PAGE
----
The exceptional musical talents of my two daughters have come up one or twice in this blog (see “Glinke’s Clinkers” and “Fame 2.0 – Stage Mom”) In that second one, I ranted for a while about casting shows and why I forbade my daughter participation in any of those. As a successful cabaret artist / musician / friend of mine once told me, the best path for a budding musician is the most natural one. It begins with singing at family gatherings. From there it goes on to participating in musical events at school or in the village. From there one goes on to singing at weddings and baptisms and then local concerts and festivals. Good results in music competitions help too – first local ones and then ones encompassing larger geographical spaces. The child musician should slowly expand the circumference of their audience or those who recognize his/her talent. All the while, the budding musician should also benefit from having a normal childhood and a good all-around education.
My younger daughter is a wonderful pianist, but does not really enjoy the competitions or performances. She plays in two local concerts a year, purely for the sake of her teacher. The elder daughter, on the other hand, was clearly born for the stage. And her development and trajectory have been right on track. At seventeen, she is now in a band along with some of the best local musicians (all 10 to 20 years older and more experienced than she). Her successes at competitions in singing and songwriting have made her a known quantity in the province’s music scene. Last week, she hit a new high mark when performing at an international symposium in Vienna, attended by music teachers and professors from 25 nations. The concert consisted of nine varied contributions by music school students, one from each of the country’s provinces. Mitzi was “Miss Burgenland” so to speak. She played piano and sang two of her own songs. I realize I am not exactly impartial, but I will tell you anyway that she was fabulous.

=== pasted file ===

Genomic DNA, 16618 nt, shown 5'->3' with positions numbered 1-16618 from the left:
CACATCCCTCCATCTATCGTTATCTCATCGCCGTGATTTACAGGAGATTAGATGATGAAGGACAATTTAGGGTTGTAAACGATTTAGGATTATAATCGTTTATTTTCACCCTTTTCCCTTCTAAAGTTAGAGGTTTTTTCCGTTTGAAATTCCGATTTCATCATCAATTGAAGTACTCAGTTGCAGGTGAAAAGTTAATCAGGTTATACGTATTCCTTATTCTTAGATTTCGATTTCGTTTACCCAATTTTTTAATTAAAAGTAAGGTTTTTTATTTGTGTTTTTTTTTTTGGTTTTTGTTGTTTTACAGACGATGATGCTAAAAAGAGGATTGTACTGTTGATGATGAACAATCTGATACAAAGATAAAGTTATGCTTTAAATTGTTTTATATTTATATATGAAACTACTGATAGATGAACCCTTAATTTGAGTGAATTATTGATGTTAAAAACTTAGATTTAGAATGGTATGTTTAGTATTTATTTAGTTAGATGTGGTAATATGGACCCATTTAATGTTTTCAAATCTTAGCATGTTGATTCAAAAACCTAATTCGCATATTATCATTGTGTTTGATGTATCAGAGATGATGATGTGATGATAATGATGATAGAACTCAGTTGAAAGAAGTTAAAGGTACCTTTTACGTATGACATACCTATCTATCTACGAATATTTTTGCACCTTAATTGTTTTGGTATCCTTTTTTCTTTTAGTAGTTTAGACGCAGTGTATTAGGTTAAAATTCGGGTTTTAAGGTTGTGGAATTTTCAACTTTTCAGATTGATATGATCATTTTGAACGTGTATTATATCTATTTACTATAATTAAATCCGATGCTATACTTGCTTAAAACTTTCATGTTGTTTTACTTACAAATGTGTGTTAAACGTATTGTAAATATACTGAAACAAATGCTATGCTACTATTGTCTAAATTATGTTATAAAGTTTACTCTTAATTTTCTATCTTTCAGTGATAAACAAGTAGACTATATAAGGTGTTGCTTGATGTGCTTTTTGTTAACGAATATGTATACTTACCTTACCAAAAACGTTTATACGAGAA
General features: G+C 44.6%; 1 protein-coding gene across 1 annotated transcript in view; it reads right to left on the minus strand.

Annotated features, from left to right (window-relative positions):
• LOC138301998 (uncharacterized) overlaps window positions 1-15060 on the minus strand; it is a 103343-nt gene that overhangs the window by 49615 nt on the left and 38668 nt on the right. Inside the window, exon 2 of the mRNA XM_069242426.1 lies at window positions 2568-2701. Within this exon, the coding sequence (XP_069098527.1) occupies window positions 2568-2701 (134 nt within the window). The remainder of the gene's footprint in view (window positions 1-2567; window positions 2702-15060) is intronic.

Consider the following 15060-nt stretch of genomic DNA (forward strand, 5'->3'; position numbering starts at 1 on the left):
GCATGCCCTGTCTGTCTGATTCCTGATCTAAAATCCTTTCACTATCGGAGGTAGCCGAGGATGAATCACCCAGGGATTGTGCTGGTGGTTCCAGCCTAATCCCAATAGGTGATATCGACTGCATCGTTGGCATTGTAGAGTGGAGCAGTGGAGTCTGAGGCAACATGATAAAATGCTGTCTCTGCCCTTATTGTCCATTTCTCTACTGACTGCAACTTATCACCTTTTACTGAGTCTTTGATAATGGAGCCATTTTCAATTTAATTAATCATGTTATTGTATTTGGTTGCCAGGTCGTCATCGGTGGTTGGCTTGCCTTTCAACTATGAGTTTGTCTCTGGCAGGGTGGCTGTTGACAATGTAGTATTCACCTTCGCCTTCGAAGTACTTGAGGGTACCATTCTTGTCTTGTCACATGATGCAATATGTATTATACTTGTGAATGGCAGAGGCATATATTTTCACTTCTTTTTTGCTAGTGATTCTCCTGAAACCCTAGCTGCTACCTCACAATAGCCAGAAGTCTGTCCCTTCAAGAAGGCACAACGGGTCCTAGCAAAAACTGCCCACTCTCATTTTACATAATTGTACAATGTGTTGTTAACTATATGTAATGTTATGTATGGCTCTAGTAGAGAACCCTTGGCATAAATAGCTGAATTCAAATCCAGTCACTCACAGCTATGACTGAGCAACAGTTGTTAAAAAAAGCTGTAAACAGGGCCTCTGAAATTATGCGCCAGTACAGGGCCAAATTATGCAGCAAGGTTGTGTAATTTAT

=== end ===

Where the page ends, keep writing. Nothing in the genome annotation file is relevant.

And absolutely on the right track.
Yesterday, the husband came home from work and dropped a bombshell. He had received an email from a “scout” for one of the biggest casting shows in the German-speaking area, called “The Voice of Germany”. He (or she) had seen a video of Mitzi on the school’s website and wanted to contact her about participating in the show. (I am not sure if they realized they were writing to Mitzi’s father as well as her school principal . . . ) The fact that Mitzi was being actively recruited meant that she could skip past the first round of auditions – she would begin already in the “finalist” category. The husband added that he had called Mitzi’s singing teacher who was all for it. “Why not?” she had added.
I confess, the whole idea creeps me out. I see in my daughter’s eyes that she wants to do it. I see in my husband’s eyes that he could be brought to a “yes” – his mouth is already forming the word silently. I hear my own voice repeating the mantra of earlier years: “No casting shows!” I smell danger. I picture thousands of anonymous voices of Germany whispering in my daughter’s ear for the proverbial fifteen minutes: “You are a star. I love you.” I feel her confusion about just how real these oh-so-unreal reality shows seem to feel. I envision the sudden spike in her trajectory and the deep and drastic dive that follows it. I sense I am alone in my rejection of this whole idea, this detour which will temporarily catapult all of our lives into the realm of sensationalism. I taste the bile of adrenaline as I contemplate the coming conflict.